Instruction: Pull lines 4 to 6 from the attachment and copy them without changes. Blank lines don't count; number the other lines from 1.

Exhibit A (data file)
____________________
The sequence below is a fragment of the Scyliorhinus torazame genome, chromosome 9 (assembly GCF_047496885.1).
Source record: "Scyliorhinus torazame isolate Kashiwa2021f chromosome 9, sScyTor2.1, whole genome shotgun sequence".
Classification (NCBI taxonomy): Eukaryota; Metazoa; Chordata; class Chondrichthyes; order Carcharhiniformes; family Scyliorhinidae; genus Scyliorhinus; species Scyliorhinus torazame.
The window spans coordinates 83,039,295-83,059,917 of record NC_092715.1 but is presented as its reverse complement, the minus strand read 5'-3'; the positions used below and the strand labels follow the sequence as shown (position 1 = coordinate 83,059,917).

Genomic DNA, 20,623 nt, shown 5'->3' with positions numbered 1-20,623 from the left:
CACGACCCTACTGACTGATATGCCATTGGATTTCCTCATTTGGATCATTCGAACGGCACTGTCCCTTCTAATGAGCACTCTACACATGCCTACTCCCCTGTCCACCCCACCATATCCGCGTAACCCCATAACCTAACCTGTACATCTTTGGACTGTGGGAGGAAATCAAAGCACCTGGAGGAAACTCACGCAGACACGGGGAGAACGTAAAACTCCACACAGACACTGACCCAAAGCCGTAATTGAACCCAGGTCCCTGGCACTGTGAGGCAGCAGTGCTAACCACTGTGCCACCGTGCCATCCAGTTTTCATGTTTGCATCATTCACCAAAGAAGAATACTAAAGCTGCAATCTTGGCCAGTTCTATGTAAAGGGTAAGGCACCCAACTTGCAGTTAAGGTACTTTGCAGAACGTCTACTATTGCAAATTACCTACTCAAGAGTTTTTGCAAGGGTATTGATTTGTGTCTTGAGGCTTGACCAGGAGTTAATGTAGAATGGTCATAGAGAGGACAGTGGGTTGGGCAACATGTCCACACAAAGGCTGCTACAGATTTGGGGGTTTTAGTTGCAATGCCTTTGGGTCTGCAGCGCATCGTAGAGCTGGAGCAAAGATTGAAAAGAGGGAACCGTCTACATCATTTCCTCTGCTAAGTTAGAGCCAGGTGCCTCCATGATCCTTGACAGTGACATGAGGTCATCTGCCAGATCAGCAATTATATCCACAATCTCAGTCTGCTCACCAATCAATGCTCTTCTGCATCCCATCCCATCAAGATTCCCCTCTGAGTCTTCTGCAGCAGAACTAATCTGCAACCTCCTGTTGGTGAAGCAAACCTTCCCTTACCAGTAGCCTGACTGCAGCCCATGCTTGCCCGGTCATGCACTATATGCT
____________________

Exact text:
The window spans coordinates 83,039,295-83,059,917 of record NC_092715.1 but is presented as its reverse complement, the minus strand read 5'-3'; the positions used below and the strand labels follow the sequence as shown (position 1 = coordinate 83,059,917).

Genomic DNA, 20,623 nt, shown 5'->3' with positions numbered 1-20,623 from the left:
CACGACCCTACTGACTGATATGCCATTGGATTTCCTCATTTGGATCATTCGAACGGCACTGTCCCTTCTAATGAGCACTCTACACATGCCTACTCCCCTGTCCACCCCACCATATCCGCGTAACCCCATAACCTAACCTGTACATCTTTGGACTGTGGGAGGAAATCAAAGCACCTGGAGGAAACTCACGCAGACACGGGGAGAACGTAAAACTCCACACAGACACTGACCCAAAGCCGTAATTGAACCCAGGTCCCTGGCACTGTGAGGCAGCAGTGCTAACCACTGTGCCACCGTGCCATCCAGTTTTCATGTTTGCATCATTCACCAAAGAAGAATACTAAAGCTGCAATCTTGGCCAGTTCTATGTAAAGGGTAAGGCACCCAACTTGCAGTTAAGGTACTTTGCAGAACGTCTACTATTGCAAATTACCTACTCAAGAGTTTTTGCAAGGGTATTGATTTGTGTCTTGAGGCTTGACCAGGAGTTAATGTAGAATGGTCATAGAGAGGACAGTGGGTTGGGCAACATGTCCACACAAAGGCTGCTACAGATTTGGGGGTTTTAGTTGCAATGCCTTTGGGTCTGCAGCGCATCGTAGAGCTGGAGCAAAGATTGAAAAGAGGGAACCGTCTACATCATTTCCTCTGCTAAGTTAGAGCCAGGTGCCTCCATGATCCTTGACAGTGACATGAGGTCATCTGCCAGATCAGCAATTATATCCACAATCTCAGTCTGCTCACCAATCAATGCTCTTCTGCATCCCATCCCATCAAGATTCCCCTCTGAGTCTTCTGCAGCAGAACTAATCTGCAACCTCCTGTTGGTGAAGCAAACCTTCCCTTACCAGTAGCCTGACTGCAGCCCATGCTTGCCCGGTCATGCACTATATGCT